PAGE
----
Krill

Orange roughy – a ‘sustainable’ fish certification too far.

Posted by Willie — 21 June 2016 at 1:55pm - Comments
All rights reserved. Credit: Lizzie Barber / Greenpeace
orange roughy illustration

Orange roughy are easy to over fish. So, humans do. But that doesn't seem to be stopping moves to re-define them as 'sustainable' by the Marine Stewardship Council.

True, when we started fishing orange roughy we didn’t know that this slow-growing, long-lived, deep water fish was particularly susceptible. But now we definitely do. Orange roughy can live to a staggering 150 years old, and are at least 30 years old before they are mature enough to breed. To put that into context: there are probably orange roughy alive today that were born when Queen Victoria was on the throne, and they take about 10 times longer to mature than Atlantic cod.

Fishing for plankton is ridiculous.

Posted by Willie — 1 June 2016 at 4:04pm - Comments
All rights reserved. Credit: http://spongebob.wikia.com/wiki/Sheldon_J._Plankton/gallery
Plankton is justifiably outraged.

In the ocean, plankton is food.

There are two types of plankton – tiny plants (phytoplankton) and tiny animals (zooplankton).

Zooplankton includes some eggs and larvae of things like fish and crabs, as well as some minute animals that feed on phytoplankton. That makes them the first link in any food chain, and the basis for all of the ocean’s food webs.

World's oldest wild bird has a new chick - but is it a doomed messenger in an increasingly polluted ocean?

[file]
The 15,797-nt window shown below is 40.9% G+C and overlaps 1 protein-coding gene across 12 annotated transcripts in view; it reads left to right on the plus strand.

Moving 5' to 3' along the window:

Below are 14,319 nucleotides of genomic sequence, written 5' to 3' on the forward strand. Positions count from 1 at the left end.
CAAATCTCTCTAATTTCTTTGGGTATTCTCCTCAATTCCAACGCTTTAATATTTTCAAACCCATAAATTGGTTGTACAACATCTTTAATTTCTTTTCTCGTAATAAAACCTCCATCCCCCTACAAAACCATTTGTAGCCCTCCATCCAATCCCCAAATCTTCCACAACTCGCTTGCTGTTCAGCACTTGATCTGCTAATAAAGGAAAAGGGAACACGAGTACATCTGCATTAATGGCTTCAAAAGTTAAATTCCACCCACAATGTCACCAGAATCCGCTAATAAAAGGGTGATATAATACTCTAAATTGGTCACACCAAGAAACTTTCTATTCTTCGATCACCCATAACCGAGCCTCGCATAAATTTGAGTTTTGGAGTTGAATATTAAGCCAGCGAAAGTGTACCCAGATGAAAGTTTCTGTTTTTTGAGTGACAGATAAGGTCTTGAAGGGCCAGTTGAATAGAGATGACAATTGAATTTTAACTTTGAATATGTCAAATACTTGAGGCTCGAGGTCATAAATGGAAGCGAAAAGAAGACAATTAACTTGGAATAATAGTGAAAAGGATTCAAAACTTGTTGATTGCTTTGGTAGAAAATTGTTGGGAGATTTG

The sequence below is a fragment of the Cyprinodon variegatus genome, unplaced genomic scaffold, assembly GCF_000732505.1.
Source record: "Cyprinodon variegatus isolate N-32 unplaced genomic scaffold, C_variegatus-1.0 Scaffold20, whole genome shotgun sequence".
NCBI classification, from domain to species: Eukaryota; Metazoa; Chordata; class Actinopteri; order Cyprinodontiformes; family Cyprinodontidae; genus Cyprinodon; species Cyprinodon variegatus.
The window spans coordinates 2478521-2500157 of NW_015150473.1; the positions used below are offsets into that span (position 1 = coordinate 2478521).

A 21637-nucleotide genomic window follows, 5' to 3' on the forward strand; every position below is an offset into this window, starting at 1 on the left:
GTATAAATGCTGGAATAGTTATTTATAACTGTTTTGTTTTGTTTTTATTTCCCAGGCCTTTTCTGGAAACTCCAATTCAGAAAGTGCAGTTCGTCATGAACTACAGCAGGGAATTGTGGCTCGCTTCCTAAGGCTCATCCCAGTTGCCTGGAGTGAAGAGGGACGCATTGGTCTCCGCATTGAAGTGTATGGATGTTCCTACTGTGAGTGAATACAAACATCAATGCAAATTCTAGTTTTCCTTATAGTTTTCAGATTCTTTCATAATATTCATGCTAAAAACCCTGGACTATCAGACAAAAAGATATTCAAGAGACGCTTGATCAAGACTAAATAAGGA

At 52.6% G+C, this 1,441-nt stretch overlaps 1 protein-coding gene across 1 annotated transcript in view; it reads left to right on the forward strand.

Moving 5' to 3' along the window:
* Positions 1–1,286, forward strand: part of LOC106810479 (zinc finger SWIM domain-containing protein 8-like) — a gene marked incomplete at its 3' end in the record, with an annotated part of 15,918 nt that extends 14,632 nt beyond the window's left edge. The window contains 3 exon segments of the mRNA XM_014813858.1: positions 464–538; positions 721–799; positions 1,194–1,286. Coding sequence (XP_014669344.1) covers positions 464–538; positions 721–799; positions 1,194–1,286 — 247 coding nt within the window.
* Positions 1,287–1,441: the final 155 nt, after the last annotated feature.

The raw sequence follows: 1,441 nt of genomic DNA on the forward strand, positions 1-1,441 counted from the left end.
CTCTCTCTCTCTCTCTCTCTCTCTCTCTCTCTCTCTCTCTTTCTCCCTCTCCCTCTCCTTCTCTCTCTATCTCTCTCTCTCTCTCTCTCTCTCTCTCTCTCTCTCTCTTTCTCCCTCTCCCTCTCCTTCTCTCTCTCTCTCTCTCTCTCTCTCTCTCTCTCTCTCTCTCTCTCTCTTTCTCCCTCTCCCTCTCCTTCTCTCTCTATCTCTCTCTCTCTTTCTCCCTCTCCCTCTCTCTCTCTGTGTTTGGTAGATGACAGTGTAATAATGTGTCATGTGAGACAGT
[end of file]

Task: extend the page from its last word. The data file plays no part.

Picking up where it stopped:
Posted by Willie — 16 February 2016 at 1:31pm - Comments
All rights reserved. Credit: https://www.facebook.com/hokuleawwv
World's oldest wild bird, Laysan albatross Wisdom & chick | https://www.facebook.com/hokuleawwv

Imagine becoming a parent at the age of 65. It might seem miraculous but that is what has happened to the world’s oldest known wild bird, an Albatross living on an island in the middle of the Pacific Ocean.

Krill-gotten gains to fund Antarctic research

Posted by Willie — 24 February 2015 at 11:42pm - Comments
All rights reserved. Credit: Greenpeace
Adelie penguins eat so much krill it can turn their poo pink. They'd probably like us not to eat any.

Scientific research and conservation need more cash. That’s sadly usually true. It’s especially the case in the Antarctic where research is expensive but absolutely essential given the massive environmental changes happening there.

But although new streams of funding should welcomed for Antarctic research, it’s also important to question where that funding comes from. After all, there’s just a sliver of a chance that some seemingly good PR is actually a mind-bogglingly cynical act of greenwashing.

Celebrating island (wild) life

Posted by Willie — 21 May 2014 at 11:05pm - Comments
All rights reserved. Credit: Greenpeace

Today is the International Day for Biological Diversity. That’s a bit of a mouthful, but put simply it’s a day officially set aside to celebrate the world’s wealth of wildlife. For 2014 the theme is Island Biodiversity.